1) The Leader’s Role
As the leader, you’ll need to communicate dance patterns to your follower using only confident and decisive movements

 

2) The Follower’s Role
If you’re following, you’ll want to tune into the moves and signals of the leader and respond accordingly.

 

3) Where You’ll Use It
You’ll most commonly use leading and following in social dancing, helping you and your dance partner move together as a unit without the need for a song or choreography.

 

4) A “strong lead” is…
Skip the verbal instruction. Being a strong lead means being decisive and clear about movements. Not forceful.

 

5) Have patience, good follower.
Although it might look like it at times, no mind reading is happening here. Good followers wait to feel the lead. It doesn’t always come quickly.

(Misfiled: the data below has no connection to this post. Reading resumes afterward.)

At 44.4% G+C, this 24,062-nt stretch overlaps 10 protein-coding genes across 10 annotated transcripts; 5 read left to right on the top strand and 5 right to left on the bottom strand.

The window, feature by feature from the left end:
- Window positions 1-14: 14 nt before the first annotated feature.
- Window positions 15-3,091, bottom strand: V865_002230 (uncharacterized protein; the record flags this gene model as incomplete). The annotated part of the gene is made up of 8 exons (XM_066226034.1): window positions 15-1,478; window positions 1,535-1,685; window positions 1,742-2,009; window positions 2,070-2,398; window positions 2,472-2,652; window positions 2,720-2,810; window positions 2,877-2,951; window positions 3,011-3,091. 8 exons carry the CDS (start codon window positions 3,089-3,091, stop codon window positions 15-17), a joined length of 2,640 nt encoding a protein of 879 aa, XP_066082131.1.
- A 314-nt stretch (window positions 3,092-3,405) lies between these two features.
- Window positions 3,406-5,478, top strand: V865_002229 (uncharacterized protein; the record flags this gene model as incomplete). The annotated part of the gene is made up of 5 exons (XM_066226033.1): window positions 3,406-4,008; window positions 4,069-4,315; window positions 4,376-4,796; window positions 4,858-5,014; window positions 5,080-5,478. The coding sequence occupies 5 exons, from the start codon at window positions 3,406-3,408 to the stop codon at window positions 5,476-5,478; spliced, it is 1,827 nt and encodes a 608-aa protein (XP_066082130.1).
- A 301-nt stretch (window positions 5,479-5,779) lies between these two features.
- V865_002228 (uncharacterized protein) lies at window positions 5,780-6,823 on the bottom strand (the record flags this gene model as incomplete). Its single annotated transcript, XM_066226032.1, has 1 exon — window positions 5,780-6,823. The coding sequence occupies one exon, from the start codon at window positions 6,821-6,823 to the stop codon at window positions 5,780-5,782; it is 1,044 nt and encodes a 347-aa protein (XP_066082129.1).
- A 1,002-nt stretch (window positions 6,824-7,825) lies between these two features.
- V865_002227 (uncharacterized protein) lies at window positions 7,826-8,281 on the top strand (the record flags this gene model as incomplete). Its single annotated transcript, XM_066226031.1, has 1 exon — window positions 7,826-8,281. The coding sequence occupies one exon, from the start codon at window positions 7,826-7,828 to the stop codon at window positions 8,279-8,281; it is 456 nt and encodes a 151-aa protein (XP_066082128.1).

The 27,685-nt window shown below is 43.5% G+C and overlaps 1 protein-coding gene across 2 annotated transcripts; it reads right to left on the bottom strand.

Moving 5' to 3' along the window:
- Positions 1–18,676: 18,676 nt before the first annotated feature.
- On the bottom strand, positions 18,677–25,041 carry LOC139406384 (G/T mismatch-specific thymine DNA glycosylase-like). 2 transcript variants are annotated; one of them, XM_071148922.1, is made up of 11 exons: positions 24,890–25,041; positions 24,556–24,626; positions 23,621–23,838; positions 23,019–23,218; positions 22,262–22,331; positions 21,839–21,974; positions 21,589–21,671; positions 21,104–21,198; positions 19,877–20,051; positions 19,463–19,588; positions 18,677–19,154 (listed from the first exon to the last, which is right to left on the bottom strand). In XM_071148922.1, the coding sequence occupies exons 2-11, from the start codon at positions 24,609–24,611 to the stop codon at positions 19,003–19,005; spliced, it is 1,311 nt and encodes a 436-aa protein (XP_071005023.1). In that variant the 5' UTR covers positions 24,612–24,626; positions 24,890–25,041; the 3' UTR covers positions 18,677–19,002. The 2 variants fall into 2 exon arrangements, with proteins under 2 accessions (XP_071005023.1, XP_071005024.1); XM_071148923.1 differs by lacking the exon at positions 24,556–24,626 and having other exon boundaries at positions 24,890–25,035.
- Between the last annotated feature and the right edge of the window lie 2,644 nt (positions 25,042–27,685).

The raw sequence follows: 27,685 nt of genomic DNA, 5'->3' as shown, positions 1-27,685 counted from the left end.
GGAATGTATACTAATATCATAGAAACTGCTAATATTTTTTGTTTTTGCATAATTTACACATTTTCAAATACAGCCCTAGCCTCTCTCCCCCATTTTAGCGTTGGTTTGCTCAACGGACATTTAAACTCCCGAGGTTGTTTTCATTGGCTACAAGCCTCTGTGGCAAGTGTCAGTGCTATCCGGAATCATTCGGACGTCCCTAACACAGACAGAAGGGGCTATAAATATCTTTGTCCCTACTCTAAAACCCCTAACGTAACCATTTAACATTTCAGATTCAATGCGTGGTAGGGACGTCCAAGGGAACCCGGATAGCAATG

6) Leaders be confident, followers be sensitive.
Never ask what the other will do, just move with it.

 

7) Followers are slightly behind the leader.
Don’t worry, followers. This is absolutely supposed to happen to give you time to react to your lead’s movements.

 

8) Focus on posture and balance.
Stand with great posture, and be committed to a foot and balanced. The better your balance, the more fluid your movements.

 

9) Skip the video tutorial.
You can’t learn to lead and follow by watching a video. To learn the right way, work with a professional. (Good news, we know a few. Call the studio today.)

 

10) Speaking of professionals…
At Arthur Murray, each of the professional dance instructors are trained in the latest methods to teach you how to lead and follow on the dance floor in a fun, quick, and easy way. The skill of leading/following is the foundation for partner dancing for anything beyond the “middle-school shuffle,” so join us for fun that’ll last a lifetime.